Two weeks ago, Apple unveiled its latest creation — the iPad. Apple's take on the tablet computer is set to hit stores in April and, with its 9.7-inch full-color touchscreen, it's expected to place a great deal of competitive pressure on existing e-books and netbooks. However, the jury is still out on how significant an impact the iPad will have on the healthcare industry. With several clinicians currently leveraging iPhones and other smartphones, some experts believe the iPad will be the catalyst that finally drives the healthcare community away from the desktop and toward point of care computing. However, a clear majority (including members of our audience) aren't quite ready to believe the hype. In a Health IT Outcomes survey conducted two days after Apple's iPad announcement, only 5.3% of our audience believed the iPad would have a major impact on the healthcare industry, 19.8% felt the iPad would have a moderate impact, and an overwhelming 74.9% of our audience thought the iPad would have little to no impact on the healthcare industry. Let's take a closer look at the pros and cons of iPad use in the healthcare environment.
iPad Healthcare Pros
The iPad does have several things going for it that will make it appealing to clinicians and healthcare IT professionals alike. First off, is the price. Starting at $499 (for a 16GB Wi-Fi model) and maxing out at $829 (for a 64GB Wi-Fi + 3G model), the iPad is an affordable tablet option for point of care applications. Second, the large 9.7-inch interface makes the iPad much more suitable for viewing patient records and medical images than its smartphone counterparts. The iPad also comes equipped with a battery that has approximately 10 hours of life per charge, providing clinicians with a reliable device that can withstand long shifts. Furthermore, the iPad features standard Wi-Fi and/or 3G wireless connectivity, which will allow physicians to always stay connected to line-of-business applications, such as EMR (electronic medical record) and practice management software suites. Finally, the iPad includes an external keyboard that attaches to the device, providing an easier option for extensive data entry.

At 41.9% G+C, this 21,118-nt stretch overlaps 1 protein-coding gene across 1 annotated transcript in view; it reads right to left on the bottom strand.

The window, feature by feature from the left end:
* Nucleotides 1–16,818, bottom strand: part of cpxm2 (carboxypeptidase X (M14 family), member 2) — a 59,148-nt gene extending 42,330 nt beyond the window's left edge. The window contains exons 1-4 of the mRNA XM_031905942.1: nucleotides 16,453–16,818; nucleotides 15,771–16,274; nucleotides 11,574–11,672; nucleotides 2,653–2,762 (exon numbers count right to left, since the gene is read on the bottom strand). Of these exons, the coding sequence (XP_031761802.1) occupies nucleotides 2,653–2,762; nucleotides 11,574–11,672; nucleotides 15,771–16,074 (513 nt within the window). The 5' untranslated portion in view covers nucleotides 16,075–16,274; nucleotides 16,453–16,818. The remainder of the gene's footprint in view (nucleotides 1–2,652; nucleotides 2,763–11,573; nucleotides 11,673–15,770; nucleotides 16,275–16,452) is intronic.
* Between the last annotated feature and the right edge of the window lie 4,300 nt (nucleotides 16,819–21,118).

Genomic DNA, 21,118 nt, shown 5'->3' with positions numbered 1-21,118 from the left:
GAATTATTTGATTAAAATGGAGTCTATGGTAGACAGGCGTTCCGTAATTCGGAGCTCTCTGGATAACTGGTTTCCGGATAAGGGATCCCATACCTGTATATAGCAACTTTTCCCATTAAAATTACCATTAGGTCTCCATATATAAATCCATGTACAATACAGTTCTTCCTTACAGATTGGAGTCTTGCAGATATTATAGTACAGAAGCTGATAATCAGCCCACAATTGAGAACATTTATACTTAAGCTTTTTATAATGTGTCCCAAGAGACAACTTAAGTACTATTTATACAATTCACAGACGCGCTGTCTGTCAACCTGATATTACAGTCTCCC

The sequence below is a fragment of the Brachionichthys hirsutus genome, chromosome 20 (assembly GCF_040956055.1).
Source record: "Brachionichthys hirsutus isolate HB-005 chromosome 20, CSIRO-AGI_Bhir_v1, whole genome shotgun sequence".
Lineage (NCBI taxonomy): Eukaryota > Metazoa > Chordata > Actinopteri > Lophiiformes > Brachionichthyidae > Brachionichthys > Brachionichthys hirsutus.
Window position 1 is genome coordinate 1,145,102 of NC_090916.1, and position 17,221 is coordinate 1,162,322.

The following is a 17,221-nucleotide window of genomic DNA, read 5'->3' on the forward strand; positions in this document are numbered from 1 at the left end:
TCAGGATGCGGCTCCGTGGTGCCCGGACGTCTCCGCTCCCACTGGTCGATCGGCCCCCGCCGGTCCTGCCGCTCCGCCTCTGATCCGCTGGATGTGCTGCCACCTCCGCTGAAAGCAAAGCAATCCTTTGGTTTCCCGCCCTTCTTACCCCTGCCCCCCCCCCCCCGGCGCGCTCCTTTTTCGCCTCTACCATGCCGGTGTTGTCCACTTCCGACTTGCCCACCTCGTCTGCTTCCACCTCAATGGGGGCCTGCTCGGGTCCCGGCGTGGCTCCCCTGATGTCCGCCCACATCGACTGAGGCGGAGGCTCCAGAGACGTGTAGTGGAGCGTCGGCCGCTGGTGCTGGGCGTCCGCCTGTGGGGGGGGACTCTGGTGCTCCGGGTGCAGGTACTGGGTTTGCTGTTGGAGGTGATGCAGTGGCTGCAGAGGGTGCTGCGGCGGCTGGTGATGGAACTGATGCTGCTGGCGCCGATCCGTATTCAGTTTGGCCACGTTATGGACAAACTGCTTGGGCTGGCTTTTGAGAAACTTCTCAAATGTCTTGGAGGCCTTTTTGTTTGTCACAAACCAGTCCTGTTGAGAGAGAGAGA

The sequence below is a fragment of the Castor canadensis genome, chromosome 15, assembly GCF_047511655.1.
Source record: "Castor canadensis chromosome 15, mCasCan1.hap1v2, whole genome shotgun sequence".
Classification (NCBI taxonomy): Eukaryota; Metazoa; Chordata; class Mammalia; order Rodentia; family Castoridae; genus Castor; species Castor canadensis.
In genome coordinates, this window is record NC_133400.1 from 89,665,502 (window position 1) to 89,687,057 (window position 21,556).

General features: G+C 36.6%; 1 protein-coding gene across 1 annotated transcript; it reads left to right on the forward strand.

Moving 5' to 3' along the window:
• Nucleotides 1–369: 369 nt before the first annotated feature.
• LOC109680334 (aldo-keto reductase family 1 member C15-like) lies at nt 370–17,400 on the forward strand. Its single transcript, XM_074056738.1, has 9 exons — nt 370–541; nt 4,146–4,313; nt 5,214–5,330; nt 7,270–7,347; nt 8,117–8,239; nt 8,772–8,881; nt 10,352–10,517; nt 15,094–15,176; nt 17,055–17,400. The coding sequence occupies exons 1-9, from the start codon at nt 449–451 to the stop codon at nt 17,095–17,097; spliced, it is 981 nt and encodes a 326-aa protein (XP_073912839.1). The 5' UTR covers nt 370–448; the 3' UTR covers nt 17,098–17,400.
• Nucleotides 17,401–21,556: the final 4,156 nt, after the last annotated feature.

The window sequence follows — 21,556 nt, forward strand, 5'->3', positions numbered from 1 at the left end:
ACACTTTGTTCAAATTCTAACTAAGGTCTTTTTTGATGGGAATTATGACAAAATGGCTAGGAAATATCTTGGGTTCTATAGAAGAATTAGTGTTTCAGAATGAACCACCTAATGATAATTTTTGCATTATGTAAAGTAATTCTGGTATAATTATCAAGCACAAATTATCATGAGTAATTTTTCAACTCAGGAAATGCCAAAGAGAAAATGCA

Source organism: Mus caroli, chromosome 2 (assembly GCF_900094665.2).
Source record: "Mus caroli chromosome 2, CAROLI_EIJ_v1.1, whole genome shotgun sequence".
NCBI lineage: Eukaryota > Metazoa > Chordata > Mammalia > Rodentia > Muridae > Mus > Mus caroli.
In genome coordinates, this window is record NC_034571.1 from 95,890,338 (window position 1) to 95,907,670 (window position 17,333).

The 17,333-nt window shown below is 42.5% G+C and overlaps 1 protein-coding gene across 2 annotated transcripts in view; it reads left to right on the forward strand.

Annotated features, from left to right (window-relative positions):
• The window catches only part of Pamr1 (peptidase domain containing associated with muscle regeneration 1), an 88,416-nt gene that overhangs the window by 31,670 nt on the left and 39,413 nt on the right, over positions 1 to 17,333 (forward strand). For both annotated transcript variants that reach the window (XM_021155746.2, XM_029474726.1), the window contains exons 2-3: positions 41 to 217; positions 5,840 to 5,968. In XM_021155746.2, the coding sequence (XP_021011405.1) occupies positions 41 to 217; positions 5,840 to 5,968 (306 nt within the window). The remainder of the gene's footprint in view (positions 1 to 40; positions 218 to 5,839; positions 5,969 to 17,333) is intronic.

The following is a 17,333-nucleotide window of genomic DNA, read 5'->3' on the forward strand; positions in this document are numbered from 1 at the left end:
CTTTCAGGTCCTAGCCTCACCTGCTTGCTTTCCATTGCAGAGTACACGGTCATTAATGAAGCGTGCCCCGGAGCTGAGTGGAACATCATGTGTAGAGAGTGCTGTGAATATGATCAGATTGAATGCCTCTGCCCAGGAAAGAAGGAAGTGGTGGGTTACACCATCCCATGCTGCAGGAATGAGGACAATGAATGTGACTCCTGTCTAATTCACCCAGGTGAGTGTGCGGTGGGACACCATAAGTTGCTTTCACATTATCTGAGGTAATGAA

iPad Healthcare Cons
While the battery life of the iPad is good, the iPad suffers from the fact that the battery is not replaceable. Therefore, if the battery dies during a shift, it can't be swapped out for another for continuous operation. Once battery life is low, the device must be charged for continued use. Also, while portable, the iPad isn't as convenient as its pocket-sized smartphone counterparts. Several physicians will still prefer smartphones to the iPad for several point of care applications. Furthermore, unlike other tablet computers geared specifically toward the healthcare market, the iPad is not a rugged device, so it won't withstand spills, splashes, drops, and disinfection as well as healthcare-specific devices. Finally, the iPad doesn't come equipped with a digital camera, which means physicians can't use the device to take photos of patient conditions (i.e. skin conditions, trauma, etc.) to upload and attach to the electronic patient record.
All of these features and functionalities aside, the impact of the iPad in healthcare will most likely be determined by the quality of the device's SDK (software development kit) and the robustness of its AppStore. While healthcare reviews for the iPad are mixed at this juncture, we at Health IT Outcomes are willing to bet that a large percentage of healthcare professionals will be interested in owning Apple's latest nifty gadget. That's why we in conjunction with our sponsors Access, ibml, Kronos, and RES-Q will be giving away an iPad to one lucky winner at this year's HIMSS conference. Stop by our booth (#2509) for your chance to win!
Ken Congdon is Editor In Chief of Health IT Outcomes. He can be reached at email@example.com.